Iran
September 27, 2019

Iranian Woman Sentenced For Exporting Goods to Sanctioned Company

By Samuel Rubenfeld

An Iranian woman was sentenced to time served after admitting to her role in a scheme to export goods to sanctioned Iranian companies.

Negar Ghodskani pleaded guilty in August; prosecutors said Tuesday she was sentenced to 27 months in prison. The sentence, however, is time served, according to court records. She was ordered in August, by a U.S. judge at her request, to be deported upon completion of her sentence, court records show. Ghodskani was arrested in Australia in 2017, prosecutors said.

She arrived this week to Iran, according to a reporter from BBC Persian. Secretary of State Mike Pompeo declined on Thursday to answer a question from a reporter about Ghodskani’s case; she was floated in April by Iranian Foreign Minister Javad Zarif as part of a potential prisoner swap. “I never talk about sensitive issues as you described there,” Pompeo said. Ghodskani’s lawyer doesn’t believe she was part of a prisoner swap, BBC Persian reported.

Ghodskani was a Tehran-based employee of Fanavar Moj Khavar (Fana Moj) from 2008 to 2011; during that time she and others established Kuala Lumpur, Malaysia-based Green Wave Telecommunication Sdn Bhn, which operated as a front for Fana Moj, prosecutors said. Ghodskani falsely represented herself as an employee of Green Wave to U.S. companies to acquire export-controlled technology from the U.S. on behalf of Fana Moj, prosecutors said.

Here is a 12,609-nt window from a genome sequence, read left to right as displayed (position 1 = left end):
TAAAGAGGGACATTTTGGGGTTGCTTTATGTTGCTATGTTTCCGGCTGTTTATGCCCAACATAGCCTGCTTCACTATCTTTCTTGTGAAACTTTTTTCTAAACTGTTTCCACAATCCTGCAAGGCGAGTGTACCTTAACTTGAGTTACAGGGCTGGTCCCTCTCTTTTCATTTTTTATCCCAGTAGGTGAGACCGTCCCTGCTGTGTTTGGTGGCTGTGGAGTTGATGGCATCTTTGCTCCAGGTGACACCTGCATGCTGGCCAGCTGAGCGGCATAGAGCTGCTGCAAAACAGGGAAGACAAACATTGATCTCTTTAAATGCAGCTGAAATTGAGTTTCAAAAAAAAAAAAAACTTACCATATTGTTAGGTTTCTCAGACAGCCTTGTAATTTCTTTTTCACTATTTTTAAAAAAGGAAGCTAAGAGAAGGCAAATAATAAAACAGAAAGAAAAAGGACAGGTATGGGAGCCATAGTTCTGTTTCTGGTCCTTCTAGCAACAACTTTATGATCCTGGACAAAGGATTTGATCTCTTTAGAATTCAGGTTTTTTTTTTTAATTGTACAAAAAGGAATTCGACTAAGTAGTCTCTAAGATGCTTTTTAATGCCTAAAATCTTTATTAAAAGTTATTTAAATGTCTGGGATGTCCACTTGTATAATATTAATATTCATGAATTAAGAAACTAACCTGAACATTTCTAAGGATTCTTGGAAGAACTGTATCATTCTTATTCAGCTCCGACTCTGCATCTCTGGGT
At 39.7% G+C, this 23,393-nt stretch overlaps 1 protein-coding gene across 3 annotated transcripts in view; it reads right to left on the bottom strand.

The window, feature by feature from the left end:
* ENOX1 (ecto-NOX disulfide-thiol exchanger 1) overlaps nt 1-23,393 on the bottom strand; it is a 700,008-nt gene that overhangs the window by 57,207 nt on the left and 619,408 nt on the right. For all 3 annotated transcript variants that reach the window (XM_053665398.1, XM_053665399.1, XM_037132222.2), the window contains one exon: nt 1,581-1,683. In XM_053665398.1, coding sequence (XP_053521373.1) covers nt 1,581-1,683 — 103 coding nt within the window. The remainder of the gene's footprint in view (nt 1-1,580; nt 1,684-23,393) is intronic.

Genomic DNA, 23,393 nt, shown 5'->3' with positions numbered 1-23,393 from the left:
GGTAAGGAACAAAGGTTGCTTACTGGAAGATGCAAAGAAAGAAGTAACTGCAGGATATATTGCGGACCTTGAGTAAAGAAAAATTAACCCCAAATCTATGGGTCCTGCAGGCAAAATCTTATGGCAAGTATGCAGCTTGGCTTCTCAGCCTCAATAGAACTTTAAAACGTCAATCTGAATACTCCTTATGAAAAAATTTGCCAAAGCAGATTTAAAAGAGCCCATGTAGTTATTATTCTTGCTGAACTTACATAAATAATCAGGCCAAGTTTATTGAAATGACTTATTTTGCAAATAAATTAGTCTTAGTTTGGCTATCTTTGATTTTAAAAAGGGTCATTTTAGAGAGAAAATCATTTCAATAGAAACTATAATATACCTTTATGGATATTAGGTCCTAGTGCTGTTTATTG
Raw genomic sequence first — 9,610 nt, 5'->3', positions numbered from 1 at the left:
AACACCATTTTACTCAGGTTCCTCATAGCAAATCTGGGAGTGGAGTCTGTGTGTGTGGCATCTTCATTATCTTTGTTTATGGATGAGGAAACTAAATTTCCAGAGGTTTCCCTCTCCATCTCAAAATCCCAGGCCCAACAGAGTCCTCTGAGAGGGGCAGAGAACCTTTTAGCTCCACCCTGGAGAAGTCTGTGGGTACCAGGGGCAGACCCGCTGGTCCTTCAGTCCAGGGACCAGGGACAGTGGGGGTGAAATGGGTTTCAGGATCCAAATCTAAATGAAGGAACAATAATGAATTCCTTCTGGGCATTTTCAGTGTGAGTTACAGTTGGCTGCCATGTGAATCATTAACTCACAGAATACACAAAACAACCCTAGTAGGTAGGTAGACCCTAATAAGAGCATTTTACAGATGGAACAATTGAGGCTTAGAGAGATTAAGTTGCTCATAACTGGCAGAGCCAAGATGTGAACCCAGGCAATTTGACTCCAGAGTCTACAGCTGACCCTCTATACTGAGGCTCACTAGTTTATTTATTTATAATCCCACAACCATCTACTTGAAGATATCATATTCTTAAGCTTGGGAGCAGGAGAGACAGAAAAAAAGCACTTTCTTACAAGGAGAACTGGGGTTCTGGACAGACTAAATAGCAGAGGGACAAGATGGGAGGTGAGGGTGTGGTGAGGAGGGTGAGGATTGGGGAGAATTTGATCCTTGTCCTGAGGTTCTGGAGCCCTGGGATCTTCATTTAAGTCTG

Fana Moj was sanctioned in 2017 for providing support to the Islamic Revolutionary Guard Corps (IRGC) and for designing components for the Iranian military’s missile systems, according to the U.S. Treasury Department. The company’s chief customer was the Islamic Republic of Iran Broadcasting (IRIB), prosecutors said; IRIB was designated by the U.S. in 2013 for censorship. Green Wave was sanctioned in 2018 because it was owned or controlled by Fana Moj.  

Ghodskani contacted producers and distributors of the sought-after technology, solicited purchase agreements and negotiated the purchase and delivery of the goods with the U.S. seller, according to prosecutors. She and others concealed the destination and end users of the exported technology to acquire the materials, prosecutors said.

 

Kharon research

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